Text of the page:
Agronomy - Agrometeorology module 4

Classification of clouds
Clouds with vertical development

1.      Cirrus: Those clouds have a fibrous (hair like) appearance or a  delicate silky appearance or both.  These clouds do not give precipitation.

2.      Cirro-Stratus:  "Transparent, whitish cloud veil of  fibrous (hair like)  or smooth appearance, totally or partly covering the sky and generally; producing halo phenomena".  This type of cloud is so thin that it gives the sky a milky appearance.

3.      Cirro-cumulus:  Thin, white flakes, sheet or layer of cloud without shading.  Composed of very small elements in the form of grains, ripples etc.  This type of cloud is not common and is often connected with cirrus or cirrostratus. 

4.      Alto-Stratus:  A uniform sheet cloud of " Grayish or bluish cloud frequently showing a fibrous appearance, totally or partly covering the sky, and having parts thin enough to reveal the sun at least wavely as through ground glass.  Alto-stratus does not show halo phenomena.  This type of clouds may cover all or large portions of the sky.  Precipitation may fall either as fine drizzle or snow.

5.      Alto-Cumulus: "White or grey, or both white and grey, patch, sheet or layer of cloud.  They have develt shedding on their under-surfaces.  Sometimes referred to as "Sheep clouds" or "Woolpack clouds".

6.      Nimbo-Stratus:  "Grey cloud layer, often dark, the appearance of which is rendered diffuse by more or less continuously falling rain or snow.  Which in most cases reaches the ground.  It is thick enough throughout to blot out the sun.  It is a rain, snow or sleet cloud.  It is never accompanied by lightening, thunder or hail.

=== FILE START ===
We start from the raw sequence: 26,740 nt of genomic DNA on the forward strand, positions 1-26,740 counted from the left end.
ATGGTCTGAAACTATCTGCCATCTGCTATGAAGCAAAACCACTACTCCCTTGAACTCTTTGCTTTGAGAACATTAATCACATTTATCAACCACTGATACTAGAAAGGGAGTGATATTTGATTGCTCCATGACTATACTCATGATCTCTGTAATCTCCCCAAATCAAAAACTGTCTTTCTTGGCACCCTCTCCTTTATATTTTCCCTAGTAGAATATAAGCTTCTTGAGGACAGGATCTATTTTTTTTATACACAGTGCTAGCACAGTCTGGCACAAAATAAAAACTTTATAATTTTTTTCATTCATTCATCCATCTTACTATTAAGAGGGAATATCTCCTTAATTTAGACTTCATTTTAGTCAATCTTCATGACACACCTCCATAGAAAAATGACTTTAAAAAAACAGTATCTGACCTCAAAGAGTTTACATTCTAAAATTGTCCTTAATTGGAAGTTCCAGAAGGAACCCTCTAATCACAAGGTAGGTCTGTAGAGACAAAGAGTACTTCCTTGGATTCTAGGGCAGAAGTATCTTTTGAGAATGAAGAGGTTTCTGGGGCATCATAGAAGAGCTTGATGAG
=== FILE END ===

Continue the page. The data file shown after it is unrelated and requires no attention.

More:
7.      Strato-Cumulus: "Grey or whitish or both grey and whitish patch, sheet or layer of cloud which almost always has dark parts, composed of tessellation's, rounded masses, rolls, etc.

8.      Stratus:  Generally grey cloud layer with a fairly uniform base, which may give drizzle, ice prisms or snow grains, sky may be completely covered by this type of cloud.  Sum is visible through this cloud.

9.      Cumulus: "Detached clouds, generally dense and with sharp outlines, develop vertically in the form of rising mounds, domes or towers, of which the bulging upper parts often resembles a cauliflower They produce only light precipitation.

10.  Cumulonimubs: "Heavy and dense cloud, with a considerable vertical extent, in the form of a mountain or huge towers.  This type of cloud is associated with heavy rainfall, thunder, lightening, hail or tornadoes.

Cloud Seeding: 
It is the process by which the conditions of the cloud, (dimension, life time and size) are modified by supplying them with suitable nucleius at proper time and place.  For accelerating the warm rain process seeding with very large nuclei such as salt crystals can be used.  In the case of cold rain process, seeding with ice nucli such as silver iodide are used to make good the deficiency in the clouds.